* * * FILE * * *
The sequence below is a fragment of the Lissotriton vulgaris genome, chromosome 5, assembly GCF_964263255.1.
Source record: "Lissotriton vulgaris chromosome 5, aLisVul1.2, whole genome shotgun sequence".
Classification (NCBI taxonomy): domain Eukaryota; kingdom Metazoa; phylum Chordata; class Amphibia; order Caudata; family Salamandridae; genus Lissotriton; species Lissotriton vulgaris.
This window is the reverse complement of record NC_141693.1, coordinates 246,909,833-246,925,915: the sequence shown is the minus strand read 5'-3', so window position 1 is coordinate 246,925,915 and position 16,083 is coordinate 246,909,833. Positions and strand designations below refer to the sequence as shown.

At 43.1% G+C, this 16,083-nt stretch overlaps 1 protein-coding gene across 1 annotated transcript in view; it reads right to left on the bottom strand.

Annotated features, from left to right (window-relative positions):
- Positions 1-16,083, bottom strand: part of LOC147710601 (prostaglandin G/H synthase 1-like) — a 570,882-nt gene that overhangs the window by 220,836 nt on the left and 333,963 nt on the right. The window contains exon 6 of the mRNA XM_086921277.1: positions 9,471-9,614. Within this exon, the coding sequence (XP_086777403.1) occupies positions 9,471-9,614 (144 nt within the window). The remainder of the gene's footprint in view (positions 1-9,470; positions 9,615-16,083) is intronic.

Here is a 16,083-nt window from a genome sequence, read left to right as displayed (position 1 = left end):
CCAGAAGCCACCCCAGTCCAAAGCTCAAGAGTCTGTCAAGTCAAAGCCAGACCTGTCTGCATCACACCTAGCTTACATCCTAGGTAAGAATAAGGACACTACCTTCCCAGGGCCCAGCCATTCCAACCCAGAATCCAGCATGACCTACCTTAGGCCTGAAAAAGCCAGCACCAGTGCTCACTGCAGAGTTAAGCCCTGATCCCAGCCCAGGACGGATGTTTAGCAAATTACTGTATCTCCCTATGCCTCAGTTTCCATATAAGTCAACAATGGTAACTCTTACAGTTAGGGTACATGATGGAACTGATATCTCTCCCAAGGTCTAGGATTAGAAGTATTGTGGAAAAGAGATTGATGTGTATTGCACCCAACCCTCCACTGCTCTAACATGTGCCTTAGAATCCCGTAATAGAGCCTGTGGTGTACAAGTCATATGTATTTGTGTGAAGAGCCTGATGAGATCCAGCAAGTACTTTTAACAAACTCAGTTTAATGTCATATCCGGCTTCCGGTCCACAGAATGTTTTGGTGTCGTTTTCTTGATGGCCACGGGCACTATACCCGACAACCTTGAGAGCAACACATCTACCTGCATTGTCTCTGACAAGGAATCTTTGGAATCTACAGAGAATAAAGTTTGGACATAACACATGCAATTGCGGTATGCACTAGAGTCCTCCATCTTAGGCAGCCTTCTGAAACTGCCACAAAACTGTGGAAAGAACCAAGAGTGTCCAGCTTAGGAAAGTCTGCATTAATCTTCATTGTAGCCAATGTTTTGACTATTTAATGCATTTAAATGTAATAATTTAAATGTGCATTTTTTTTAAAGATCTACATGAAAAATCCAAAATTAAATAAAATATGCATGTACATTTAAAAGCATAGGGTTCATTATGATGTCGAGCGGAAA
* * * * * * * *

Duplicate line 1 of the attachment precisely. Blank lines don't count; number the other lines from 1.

The sequence below is a fragment of the Lissotriton vulgaris genome, chromosome 5, assembly GCF_964263255.1.